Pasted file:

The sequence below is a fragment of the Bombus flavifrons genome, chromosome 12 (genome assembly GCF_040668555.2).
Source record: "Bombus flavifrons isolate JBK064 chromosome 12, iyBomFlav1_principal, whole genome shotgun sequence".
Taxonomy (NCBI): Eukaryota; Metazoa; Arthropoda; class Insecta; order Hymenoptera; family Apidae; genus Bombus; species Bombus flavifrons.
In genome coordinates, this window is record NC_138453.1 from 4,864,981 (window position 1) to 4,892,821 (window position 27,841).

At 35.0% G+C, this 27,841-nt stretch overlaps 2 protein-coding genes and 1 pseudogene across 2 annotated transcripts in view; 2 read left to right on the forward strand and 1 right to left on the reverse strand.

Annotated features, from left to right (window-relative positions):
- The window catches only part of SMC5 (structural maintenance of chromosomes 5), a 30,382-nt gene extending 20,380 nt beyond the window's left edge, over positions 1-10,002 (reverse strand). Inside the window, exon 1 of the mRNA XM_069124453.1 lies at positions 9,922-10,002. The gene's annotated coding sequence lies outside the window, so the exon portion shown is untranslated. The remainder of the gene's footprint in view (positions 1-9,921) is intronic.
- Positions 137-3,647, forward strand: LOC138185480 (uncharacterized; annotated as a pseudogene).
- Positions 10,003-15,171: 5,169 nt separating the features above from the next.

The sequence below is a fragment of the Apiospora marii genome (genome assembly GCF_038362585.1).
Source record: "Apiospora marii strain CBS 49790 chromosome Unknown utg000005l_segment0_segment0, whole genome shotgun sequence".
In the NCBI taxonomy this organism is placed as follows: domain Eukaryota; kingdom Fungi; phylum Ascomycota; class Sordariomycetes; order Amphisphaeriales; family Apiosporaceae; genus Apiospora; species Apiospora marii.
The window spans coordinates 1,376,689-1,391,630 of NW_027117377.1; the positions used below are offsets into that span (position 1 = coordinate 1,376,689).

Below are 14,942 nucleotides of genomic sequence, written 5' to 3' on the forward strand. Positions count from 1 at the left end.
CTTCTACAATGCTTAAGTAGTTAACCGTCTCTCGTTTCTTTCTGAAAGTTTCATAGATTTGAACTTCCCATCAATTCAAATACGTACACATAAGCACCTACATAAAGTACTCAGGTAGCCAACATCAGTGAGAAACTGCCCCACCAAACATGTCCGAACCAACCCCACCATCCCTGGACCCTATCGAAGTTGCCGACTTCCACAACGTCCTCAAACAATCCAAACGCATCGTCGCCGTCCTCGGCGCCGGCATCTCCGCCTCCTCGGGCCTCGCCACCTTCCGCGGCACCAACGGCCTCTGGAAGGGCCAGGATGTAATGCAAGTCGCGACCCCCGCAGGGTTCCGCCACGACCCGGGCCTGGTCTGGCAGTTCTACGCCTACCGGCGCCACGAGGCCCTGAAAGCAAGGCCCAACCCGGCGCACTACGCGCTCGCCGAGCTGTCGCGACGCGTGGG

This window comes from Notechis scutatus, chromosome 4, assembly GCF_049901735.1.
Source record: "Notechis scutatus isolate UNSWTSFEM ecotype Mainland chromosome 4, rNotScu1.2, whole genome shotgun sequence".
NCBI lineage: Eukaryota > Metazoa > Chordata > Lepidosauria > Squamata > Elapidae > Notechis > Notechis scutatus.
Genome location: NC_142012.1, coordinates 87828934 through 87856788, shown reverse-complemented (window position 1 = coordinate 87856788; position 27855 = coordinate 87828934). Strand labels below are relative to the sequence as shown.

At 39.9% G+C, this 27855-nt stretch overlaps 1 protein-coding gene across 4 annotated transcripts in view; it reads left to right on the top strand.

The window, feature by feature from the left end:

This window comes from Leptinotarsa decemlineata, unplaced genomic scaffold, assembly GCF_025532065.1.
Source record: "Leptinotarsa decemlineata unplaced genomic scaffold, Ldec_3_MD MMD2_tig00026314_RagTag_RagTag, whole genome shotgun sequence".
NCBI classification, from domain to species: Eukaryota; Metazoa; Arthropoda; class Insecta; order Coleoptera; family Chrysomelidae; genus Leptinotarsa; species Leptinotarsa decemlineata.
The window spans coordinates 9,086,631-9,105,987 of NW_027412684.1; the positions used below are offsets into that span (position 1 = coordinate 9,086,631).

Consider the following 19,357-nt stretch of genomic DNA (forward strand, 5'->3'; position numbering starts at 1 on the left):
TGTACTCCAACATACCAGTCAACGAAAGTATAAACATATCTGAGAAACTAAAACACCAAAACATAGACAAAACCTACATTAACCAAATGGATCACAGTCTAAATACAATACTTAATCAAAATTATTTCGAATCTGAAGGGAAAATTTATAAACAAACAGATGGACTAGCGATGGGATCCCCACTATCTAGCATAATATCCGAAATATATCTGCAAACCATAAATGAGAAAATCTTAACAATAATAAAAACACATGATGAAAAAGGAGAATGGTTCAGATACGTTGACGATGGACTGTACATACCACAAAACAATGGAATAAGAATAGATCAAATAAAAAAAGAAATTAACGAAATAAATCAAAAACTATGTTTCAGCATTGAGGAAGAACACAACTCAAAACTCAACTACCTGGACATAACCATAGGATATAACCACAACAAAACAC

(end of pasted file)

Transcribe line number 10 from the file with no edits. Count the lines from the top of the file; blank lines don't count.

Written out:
The sequence below is a fragment of the Apiospora marii genome (genome assembly GCF_038362585.1).